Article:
I firmly believe that family is the bedrock of society. I do believe you can look at any social issues, whether its imprisonment, poverty, addiction, abuse, and so forth, and link it back to the family unit. Its my believe the breakdown of the American family perpetuates many of these issues. I am lucky to work in a career field where I am helping people break the cycle. All I can do is provide people with the tools and education. They must put in the work. Frankly, its a miss more times than not but when you do see people making progress it reinforces why you do what you do. That light bulb moment is priceless.

Finally, I have to philosophies in life.

Fredrick Douglass once said: I is easier to build strong children than to repair broken men.

And

Napoleon Hill said: If you can’t do great things, do small things in a great way.

As a social worker I work with families to provide a foundation that will foster healthy, strong and productive adults. Lastly, not everyone can be the leader of a movement or become president and enact major social change. However, every person has the ability to do something insignificant to themselves that may be significant for someone else. I am very lucky to be living my passion.

 

This In Itself Is Humbling.

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“Everything I learned I learned from the movies” -Audrey Hepburn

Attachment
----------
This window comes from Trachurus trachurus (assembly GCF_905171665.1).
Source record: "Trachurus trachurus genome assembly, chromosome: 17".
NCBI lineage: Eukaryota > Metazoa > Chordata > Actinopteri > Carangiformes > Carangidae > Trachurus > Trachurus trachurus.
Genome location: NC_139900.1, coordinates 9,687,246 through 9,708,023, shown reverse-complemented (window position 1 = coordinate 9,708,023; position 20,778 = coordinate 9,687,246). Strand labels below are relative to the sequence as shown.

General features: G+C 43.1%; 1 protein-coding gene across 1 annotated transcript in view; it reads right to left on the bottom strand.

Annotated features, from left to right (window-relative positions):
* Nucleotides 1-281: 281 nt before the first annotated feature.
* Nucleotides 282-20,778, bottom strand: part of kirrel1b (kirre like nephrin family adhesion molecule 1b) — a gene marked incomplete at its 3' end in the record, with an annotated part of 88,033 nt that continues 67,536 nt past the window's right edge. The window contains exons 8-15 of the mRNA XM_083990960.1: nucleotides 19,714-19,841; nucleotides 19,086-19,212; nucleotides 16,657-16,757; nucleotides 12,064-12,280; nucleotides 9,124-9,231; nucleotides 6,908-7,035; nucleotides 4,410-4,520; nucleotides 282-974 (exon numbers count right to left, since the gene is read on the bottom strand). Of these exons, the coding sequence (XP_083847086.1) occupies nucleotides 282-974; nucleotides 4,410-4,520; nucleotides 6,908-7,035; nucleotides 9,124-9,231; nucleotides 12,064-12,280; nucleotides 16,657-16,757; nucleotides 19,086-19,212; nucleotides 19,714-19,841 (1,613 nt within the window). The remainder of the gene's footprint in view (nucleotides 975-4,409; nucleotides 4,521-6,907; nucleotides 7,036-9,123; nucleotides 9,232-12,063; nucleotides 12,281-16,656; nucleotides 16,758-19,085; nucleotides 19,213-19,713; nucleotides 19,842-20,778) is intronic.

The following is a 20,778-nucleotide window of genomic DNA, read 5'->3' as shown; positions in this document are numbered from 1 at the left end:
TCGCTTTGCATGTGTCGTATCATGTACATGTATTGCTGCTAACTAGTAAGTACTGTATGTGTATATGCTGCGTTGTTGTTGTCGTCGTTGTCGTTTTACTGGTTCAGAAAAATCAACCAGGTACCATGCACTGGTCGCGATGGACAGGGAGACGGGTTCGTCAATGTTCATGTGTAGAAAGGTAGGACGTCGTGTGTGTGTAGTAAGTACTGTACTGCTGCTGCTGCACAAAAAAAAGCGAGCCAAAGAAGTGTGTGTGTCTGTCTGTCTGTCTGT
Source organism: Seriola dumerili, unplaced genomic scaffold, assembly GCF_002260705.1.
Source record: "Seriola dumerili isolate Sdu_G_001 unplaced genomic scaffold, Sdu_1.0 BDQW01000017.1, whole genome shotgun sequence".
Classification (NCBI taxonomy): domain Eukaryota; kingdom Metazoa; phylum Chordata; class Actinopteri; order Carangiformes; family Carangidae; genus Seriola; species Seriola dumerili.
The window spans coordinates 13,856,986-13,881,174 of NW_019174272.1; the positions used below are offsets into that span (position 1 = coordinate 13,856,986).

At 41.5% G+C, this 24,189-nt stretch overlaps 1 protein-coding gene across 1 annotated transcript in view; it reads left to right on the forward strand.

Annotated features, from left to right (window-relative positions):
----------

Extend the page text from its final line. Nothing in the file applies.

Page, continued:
At one time, just a few years ago, I hated movies. I’m not exactly sure what the deal was but I did not like watching movies and I did not care to go to theaters. Crazy, I know. It was about four years ago that I changed my mind. My brother and I decided to make a list of movies and see them throughout the year. Since then we’ve done it every year.

I say all of this because throughout this process movies have come one of my favorite things on the plant. I think going to the movies became a coping skill for me. It was an experience and if you let yourself you could immerse yourself into a two hour break.

Movies are magical. Most of them are wonderful storey telling. I love movies that captivate and make you feel things. A good movie makes the viewer forget they are watching a movie. A good movie can make you angry, joyful, prideful, saddened, and hopeful.

I get swiped up in movies sometimes. I’m not prejudice to movies. My favorite type of movie to view is in the theaters. I enjoy the surround sound, the big screen, the previews, and the collective reaction for the audience. It’s nice to know that you are experiencing similar emotions with a group of people A shared moment of whatever that particular emotion is.

I even enjoy TV movies. I was raised on Lifetime movies. I remember a handful. I remember one called Dawn Anna. It was about the volleyball coach of Columbine High School. The movie chronicled her life. I remember watching a movie with Kristie Allen. She portrayed a person with intellectual disabilities. Her character married another individual with intellectual disability and the premise of the movie was should they have children. I also remember watching a movie about a Trans teen that was brutally beat to death and the boys guilty of doing so buried his body in a field and then went to have breakfast at a waffle house. Each movie evoked a strong reaction and I vividly remember they shaped my opinions about different issues.